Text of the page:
Dir. by Ben Falcone - 1 hr. 37 min.
by Clayton Hollifield
You know, it's not just that they were in "Identity Thief" together, but Melissa McCarthy and Jason Bateman seem to occupy the exact same role in filmdom right now: this is who gets to churn out comedy after comedy right now. I'm sure someone else will come along before long to take over this workhorse role, but it kind of feels like both McCarthy and Bateman have something coming out every three months, like clockwork. That's not a bad thing, even if the premises of these films are broad and somewhat uninspired. Instead, you get to see films rise and fall more on the individual abilities of the stars, and that's not a bad thing when you're in McCarthy's (or Bateman's) hands. "Tammy" is another film in this line. It's neither great nor awful, not particularly inspired, but is another chance to watch a talented comedian do their thing for an hour and a half.
Tammy (Melissa McCarthy) is an unfortunate loser on a particularly bad day; she wrecks her car into some wildlife, which makes her late for work, which gets her fired from her fast-food job, which lets her return home early, only to find her husband, Greg (Nat Faxon), wooing a neighbor, Missi (Toni Collette). She storms off to her mother's (Allison Janney) home, and ends up embarking on a road-trip to Niagara Falls with her grandmother, Pearl (Susan Sarandon). And then (and previously, also), comedy happens.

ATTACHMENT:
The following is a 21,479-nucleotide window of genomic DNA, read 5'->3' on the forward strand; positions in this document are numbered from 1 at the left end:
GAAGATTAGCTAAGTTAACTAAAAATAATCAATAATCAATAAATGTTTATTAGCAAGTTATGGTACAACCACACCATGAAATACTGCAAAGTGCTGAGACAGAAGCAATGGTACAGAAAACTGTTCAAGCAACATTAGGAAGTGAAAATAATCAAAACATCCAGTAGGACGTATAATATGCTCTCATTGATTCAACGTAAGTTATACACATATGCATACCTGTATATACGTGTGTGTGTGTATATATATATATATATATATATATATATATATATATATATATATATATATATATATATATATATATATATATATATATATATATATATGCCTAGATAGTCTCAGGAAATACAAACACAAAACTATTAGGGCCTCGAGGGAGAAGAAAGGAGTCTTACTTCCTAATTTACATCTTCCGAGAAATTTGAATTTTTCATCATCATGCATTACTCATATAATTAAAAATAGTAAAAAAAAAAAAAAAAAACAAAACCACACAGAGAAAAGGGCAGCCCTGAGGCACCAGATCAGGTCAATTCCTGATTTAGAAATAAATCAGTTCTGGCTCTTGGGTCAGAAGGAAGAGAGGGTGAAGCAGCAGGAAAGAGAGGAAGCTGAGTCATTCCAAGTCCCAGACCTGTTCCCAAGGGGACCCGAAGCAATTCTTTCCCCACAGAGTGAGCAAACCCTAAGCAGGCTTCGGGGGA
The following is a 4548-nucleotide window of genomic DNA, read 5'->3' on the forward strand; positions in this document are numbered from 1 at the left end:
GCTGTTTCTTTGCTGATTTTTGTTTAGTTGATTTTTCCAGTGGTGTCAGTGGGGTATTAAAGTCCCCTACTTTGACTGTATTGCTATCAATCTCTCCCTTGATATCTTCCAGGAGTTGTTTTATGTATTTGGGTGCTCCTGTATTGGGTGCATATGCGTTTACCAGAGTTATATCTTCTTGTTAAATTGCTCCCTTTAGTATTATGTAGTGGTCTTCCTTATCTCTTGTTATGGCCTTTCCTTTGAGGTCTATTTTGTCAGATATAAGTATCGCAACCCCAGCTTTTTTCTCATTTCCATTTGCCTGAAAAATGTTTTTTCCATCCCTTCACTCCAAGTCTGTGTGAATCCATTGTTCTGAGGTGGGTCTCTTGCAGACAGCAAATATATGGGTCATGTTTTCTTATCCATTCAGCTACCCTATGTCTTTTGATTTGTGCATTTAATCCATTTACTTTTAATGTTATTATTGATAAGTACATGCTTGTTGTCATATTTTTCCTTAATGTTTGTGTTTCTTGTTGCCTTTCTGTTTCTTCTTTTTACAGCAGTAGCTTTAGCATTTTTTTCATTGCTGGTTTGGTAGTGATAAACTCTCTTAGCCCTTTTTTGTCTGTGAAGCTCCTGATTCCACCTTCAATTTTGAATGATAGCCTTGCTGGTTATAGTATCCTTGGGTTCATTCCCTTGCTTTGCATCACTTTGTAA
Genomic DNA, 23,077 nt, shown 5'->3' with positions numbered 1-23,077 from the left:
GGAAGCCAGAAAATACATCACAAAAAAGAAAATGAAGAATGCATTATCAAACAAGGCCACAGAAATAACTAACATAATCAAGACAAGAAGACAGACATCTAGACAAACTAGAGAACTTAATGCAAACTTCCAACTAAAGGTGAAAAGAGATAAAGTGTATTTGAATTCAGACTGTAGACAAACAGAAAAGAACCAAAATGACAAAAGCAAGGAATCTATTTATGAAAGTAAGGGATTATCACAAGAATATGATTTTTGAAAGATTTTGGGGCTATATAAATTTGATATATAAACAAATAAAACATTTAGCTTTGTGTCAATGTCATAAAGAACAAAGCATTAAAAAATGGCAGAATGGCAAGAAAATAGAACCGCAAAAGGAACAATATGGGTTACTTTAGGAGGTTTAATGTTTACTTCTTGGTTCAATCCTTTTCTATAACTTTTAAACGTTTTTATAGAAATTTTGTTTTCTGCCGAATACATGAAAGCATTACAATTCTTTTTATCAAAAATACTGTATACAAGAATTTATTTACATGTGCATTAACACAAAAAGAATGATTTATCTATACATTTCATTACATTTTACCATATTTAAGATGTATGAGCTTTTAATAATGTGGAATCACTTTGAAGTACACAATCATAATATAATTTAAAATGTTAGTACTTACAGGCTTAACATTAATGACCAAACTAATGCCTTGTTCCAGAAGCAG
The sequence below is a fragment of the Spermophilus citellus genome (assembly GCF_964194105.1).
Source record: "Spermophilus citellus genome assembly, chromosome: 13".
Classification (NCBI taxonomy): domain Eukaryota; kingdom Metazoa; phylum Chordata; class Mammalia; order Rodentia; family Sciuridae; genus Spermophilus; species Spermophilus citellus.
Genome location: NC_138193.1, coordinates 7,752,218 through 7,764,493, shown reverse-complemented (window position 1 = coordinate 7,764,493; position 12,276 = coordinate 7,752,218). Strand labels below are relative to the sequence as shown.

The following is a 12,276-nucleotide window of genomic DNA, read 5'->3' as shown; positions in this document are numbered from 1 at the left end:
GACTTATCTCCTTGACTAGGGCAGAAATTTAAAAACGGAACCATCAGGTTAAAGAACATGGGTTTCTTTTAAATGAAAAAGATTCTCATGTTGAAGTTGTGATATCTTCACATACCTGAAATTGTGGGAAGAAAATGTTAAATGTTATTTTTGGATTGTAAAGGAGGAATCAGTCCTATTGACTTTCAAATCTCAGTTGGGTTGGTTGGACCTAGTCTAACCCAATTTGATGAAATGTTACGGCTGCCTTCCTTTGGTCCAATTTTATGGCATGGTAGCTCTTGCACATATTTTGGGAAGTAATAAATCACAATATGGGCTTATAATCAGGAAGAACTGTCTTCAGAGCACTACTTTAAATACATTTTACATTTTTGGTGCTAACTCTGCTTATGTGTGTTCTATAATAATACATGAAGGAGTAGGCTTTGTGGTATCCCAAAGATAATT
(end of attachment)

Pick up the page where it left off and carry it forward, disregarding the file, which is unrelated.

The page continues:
Positives first! Melissa McCarthy is really funny, and although this probably isn't the most kind comparison, I couldn't help but think of Chris Farley when watching her in "Tammy." It's a compliment, I swear. McCarthy is capable of playing crass, dumb, chaotic, and arrogant, but still has a likability to her that make you want to root for her. In recent years, there haven't been m/any actresses that have been able to pull off a buffoon role without the assistance of a push-up bra. That's how strong her comedic gifts are. There's a stick-up scene that I'm not sure many other people could pull off, other than her. And beyond that, there's a ton of assistance from the rest of the cast. Susan Sarandon is always great in comedies, and this is no different. Gary Cole seems to be reprising his "Ricky Bobby" persona here, with Mark Duplass playing his put-upon son who falls for Tammy. Kathy Bates is also good in a smaller role.
But this being one of a string of somewhat generic comedic premises, there's not a ton of assistance from the plot. Comedies don't always need a coherent plot to excel, they just need to provide bridges from one scene to another. There aren't enough great comic scenes in this film to hold the entire tent up, though. The best one is the aforementioned stick-up scene - that's pure gold. Otherwise, there are a lot of scenes that are pretty funny, and the film moves along quickly and comfortably. There's just not much that's must-see; instead there's a lot of stuff that works well enough because you're already there.
So "Tammy" is pretty good. It's not great, but it's fun, and there's a billion familiar faces in it. I waited to see it at a second-run theatre, which felt about right. I'd have expected a lot more out of a comedy for $10 than I do for $3, which is why I often see comedies at a second-run theatre. The lowered expectations work in a comedy's favor, as does getting to see one with an audience instead of by myself, late at night on my TV. I can't imagine people being disappointed in "Tammy," even if you're not blown away, it's still solid comedy product. I just keep hoping for another "Bridesmaids"-level comedy for McCarthy before the next Jason Bateman (or Sandra Bullock, for a more fair comparison) comes along and starts churning out their generic comedies, and McCarthy's start coming less frequently. "Tammy" succeeds because of McCarthy's talents and the good-will she's able to create from her audience. I'd love to see that put to better use.
2.5 / 5 - Theatre